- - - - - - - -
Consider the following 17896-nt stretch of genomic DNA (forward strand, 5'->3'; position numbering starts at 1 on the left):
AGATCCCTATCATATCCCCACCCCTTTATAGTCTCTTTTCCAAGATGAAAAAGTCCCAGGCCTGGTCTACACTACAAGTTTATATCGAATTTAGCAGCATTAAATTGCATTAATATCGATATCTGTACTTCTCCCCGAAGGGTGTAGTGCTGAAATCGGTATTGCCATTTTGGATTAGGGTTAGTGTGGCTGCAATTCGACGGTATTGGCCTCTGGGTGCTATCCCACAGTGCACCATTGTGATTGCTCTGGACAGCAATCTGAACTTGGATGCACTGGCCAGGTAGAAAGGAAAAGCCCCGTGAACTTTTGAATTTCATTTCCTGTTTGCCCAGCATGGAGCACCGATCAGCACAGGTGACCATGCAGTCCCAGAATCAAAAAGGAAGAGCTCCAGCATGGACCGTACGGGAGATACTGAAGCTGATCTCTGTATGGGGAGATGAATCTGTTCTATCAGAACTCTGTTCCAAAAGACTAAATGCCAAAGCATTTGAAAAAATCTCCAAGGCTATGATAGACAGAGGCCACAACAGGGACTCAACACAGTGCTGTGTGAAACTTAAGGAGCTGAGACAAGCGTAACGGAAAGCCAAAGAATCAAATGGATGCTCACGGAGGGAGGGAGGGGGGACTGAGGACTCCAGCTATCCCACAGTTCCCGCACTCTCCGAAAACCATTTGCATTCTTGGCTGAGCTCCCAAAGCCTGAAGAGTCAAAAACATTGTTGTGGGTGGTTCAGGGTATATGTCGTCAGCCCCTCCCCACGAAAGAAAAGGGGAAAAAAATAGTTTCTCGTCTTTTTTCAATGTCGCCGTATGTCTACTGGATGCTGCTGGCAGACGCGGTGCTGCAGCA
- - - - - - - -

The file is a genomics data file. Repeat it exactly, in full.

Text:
Consider the following 17896-nt stretch of genomic DNA (forward strand, 5'->3'; position numbering starts at 1 on the left):
AGATCCCTATCATATCCCCACCCCTTTATAGTCTCTTTTCCAAGATGAAAAAGTCCCAGGCCTGGTCTACACTACAAGTTTATATCGAATTTAGCAGCATTAAATTGCATTAATATCGATATCTGTACTTCTCCCCGAAGGGTGTAGTGCTGAAATCGGTATTGCCATTTTGGATTAGGGTTAGTGTGGCTGCAATTCGACGGTATTGGCCTCTGGGTGCTATCCCACAGTGCACCATTGTGATTGCTCTGGACAGCAATCTGAACTTGGATGCACTGGCCAGGTAGAAAGGAAAAGCCCCGTGAACTTTTGAATTTCATTTCCTGTTTGCCCAGCATGGAGCACCGATCAGCACAGGTGACCATGCAGTCCCAGAATCAAAAAGGAAGAGCTCCAGCATGGACCGTACGGGAGATACTGAAGCTGATCTCTGTATGGGGAGATGAATCTGTTCTATCAGAACTCTGTTCCAAAAGACTAAATGCCAAAGCATTTGAAAAAATCTCCAAGGCTATGATAGACAGAGGCCACAACAGGGACTCAACACAGTGCTGTGTGAAACTTAAGGAGCTGAGACAAGCGTAACGGAAAGCCAAAGAATCAAATGGATGCTCACGGAGGGAGGGAGGGGGGACTGAGGACTCCAGCTATCCCACAGTTCCCGCACTCTCCGAAAACCATTTGCATTCTTGGCTGAGCTCCCAAAGCCTGAAGAGTCAAAAACATTGTTGTGGGTGGTTCAGGGTATATGTCGTCAGCCCCTCCCCACGAAAGAAAAGGGGAAAAAAATAGTTTCTCGTCTTTTTTCAATGTCGCCGTATGTCTACTGGATGCTGCTGGCAGACGCGGTGCTGCAGCA